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Road bikes are designed for the rigors of fast-paced cycling on paved surfaces and are built to be lighter, faster and more aerodynamic.
They usually have thin tires with a narrow width, fast rims and lightweight frame construction to minimize wind resistance.
They’re also characterized by a long wheelbase (the distance between the front and rear wheels) that gives excellent stability at high speeds.
The downside is that they’re not well-suited for riding on dirt or gravel trails or unpaved roads. The smooth tires lack the traction needed for these surfaces, and the lightweight frames are susceptible to damage from potholes and other road hazards.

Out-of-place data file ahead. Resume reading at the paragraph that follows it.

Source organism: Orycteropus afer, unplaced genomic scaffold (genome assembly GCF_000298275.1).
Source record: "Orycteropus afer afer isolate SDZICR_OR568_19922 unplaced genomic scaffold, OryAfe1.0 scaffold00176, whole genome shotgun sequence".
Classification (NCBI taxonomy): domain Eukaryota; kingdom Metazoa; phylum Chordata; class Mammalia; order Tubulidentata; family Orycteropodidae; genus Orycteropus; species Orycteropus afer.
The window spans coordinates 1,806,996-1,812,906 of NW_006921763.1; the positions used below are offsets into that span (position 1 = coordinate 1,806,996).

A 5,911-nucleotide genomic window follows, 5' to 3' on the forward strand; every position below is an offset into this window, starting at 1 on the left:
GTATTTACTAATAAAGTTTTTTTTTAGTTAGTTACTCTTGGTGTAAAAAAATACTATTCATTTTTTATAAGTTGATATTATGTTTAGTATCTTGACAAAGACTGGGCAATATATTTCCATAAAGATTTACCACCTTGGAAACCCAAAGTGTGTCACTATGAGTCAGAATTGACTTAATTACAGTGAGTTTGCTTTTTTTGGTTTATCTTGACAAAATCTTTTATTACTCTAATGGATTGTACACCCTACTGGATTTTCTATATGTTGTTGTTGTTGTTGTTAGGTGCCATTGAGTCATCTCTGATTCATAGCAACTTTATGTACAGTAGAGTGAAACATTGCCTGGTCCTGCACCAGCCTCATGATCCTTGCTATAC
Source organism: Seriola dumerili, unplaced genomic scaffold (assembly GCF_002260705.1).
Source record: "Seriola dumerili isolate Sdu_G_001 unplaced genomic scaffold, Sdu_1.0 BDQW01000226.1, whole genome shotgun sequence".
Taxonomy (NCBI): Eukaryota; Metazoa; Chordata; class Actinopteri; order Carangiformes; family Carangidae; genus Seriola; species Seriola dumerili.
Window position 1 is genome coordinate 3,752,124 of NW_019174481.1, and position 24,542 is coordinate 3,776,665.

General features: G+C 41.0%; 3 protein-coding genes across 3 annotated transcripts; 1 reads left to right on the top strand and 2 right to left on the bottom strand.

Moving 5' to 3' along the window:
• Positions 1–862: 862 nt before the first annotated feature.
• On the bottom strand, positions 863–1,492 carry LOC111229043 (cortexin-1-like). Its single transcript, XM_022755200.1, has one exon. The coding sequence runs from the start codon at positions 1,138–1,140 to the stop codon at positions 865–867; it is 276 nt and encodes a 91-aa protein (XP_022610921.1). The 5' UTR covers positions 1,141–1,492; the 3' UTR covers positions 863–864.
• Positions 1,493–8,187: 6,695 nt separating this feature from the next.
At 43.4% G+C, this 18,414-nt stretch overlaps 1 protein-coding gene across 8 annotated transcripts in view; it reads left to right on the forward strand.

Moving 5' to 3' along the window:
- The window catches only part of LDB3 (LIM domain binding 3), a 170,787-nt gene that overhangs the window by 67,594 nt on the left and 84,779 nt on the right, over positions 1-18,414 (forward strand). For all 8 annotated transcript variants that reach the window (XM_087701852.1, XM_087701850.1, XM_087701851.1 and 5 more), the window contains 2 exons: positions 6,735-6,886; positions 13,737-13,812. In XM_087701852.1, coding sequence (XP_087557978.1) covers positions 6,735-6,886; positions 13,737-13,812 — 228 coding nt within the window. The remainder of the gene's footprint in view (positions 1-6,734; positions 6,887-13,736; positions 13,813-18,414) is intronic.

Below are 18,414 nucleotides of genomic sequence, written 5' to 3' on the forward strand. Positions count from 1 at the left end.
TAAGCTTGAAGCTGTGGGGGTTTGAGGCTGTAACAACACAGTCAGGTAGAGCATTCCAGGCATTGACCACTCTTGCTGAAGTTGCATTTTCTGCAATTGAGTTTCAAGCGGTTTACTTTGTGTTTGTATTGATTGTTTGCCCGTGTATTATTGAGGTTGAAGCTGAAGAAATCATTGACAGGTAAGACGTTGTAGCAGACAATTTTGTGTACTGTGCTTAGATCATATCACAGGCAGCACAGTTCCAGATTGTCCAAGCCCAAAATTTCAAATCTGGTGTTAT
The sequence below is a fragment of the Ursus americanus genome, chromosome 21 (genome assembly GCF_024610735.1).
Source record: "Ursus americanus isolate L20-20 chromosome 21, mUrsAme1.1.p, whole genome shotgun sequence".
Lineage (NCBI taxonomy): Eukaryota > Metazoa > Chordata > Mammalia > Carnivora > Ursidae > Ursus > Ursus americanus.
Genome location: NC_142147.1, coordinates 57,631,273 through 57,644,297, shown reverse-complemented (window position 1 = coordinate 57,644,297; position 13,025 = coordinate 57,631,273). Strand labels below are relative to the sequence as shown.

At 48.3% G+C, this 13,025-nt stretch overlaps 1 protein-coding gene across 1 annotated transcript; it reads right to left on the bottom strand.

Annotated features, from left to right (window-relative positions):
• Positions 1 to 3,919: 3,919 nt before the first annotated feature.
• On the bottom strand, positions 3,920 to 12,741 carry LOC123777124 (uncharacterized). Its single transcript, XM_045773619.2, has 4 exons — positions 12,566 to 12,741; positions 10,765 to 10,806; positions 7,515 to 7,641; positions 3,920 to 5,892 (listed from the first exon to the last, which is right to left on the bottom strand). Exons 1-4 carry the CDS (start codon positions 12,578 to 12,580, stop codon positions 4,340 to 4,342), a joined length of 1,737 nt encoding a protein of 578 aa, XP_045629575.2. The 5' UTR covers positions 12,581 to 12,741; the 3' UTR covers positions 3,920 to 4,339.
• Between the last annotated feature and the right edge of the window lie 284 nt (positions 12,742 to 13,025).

With a road bike, you’ll get a more comfortable seat and easier gearing than with other types of bicycles.
When you’re shopping for one, you’ll see a variety of different wheel sizes. The most common are 700c, which are measured from the center of the wheel to the center of the rim; 650b, a relatively new option that is gaining popularity; and 26-inch (aka “26er”).
Rim size makes no difference in how a bike rides or handles — it’s all about personal preference. The best way to determine what feels best is to spend some time on several bikes with different wheel sizes.